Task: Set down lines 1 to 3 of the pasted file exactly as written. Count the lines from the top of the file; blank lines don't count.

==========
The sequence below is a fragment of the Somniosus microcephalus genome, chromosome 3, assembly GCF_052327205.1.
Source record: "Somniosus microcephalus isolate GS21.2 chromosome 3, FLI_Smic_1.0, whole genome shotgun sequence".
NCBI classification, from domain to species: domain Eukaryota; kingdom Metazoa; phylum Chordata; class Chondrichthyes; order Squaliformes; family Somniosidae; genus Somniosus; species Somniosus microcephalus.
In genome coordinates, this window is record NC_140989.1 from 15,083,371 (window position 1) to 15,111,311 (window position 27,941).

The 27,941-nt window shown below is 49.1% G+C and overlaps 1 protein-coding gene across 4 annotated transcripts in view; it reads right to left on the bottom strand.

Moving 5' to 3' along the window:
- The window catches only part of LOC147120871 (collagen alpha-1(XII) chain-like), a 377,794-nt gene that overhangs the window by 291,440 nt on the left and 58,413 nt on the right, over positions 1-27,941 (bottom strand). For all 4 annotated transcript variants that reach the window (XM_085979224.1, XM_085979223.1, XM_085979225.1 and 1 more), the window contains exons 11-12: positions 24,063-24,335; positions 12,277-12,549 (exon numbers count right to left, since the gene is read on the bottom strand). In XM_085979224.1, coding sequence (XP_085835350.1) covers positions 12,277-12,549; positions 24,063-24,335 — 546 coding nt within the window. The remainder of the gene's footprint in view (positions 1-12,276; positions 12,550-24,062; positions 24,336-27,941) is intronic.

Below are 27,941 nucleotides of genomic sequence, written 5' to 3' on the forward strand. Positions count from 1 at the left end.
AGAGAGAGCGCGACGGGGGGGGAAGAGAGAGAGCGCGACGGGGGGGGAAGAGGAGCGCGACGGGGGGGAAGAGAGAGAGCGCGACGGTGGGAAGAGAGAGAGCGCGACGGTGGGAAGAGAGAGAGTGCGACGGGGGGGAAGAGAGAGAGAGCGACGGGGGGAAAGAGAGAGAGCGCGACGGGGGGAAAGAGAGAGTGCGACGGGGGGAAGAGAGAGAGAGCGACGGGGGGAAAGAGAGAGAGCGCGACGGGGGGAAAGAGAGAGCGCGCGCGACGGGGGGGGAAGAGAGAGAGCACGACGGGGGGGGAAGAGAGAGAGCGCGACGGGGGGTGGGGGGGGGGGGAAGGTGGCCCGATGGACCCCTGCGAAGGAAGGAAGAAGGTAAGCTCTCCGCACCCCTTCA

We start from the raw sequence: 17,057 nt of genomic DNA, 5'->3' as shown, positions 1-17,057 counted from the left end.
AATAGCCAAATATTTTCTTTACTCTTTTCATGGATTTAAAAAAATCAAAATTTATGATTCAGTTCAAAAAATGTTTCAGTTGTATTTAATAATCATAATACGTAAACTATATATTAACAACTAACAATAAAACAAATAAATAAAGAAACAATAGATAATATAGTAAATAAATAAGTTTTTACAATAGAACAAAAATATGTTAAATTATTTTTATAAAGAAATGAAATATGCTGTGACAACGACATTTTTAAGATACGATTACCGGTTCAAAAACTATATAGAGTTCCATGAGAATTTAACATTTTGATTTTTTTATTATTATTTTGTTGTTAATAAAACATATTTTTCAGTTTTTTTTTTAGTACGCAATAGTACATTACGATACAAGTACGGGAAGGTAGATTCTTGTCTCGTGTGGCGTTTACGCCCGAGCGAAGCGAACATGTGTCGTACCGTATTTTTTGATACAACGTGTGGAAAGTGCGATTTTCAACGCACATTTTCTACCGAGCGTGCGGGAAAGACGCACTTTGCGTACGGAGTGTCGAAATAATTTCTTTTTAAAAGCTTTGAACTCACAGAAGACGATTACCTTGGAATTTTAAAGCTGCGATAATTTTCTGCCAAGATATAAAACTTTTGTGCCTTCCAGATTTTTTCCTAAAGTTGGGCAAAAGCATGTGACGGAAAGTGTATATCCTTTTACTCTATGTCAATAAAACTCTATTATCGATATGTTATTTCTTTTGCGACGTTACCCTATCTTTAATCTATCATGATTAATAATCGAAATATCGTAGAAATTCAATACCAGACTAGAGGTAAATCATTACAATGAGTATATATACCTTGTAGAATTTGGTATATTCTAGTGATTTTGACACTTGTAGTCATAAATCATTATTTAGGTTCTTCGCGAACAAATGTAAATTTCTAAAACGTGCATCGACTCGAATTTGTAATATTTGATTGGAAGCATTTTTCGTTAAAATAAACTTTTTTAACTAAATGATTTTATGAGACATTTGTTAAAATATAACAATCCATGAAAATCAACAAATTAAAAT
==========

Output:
The sequence below is a fragment of the Somniosus microcephalus genome, chromosome 3, assembly GCF_052327205.1.
Source record: "Somniosus microcephalus isolate GS21.2 chromosome 3, FLI_Smic_1.0, whole genome shotgun sequence".
NCBI classification, from domain to species: domain Eukaryota; kingdom Metazoa; phylum Chordata; class Chondrichthyes; order Squaliformes; family Somniosidae; genus Somniosus; species Somniosus microcephalus.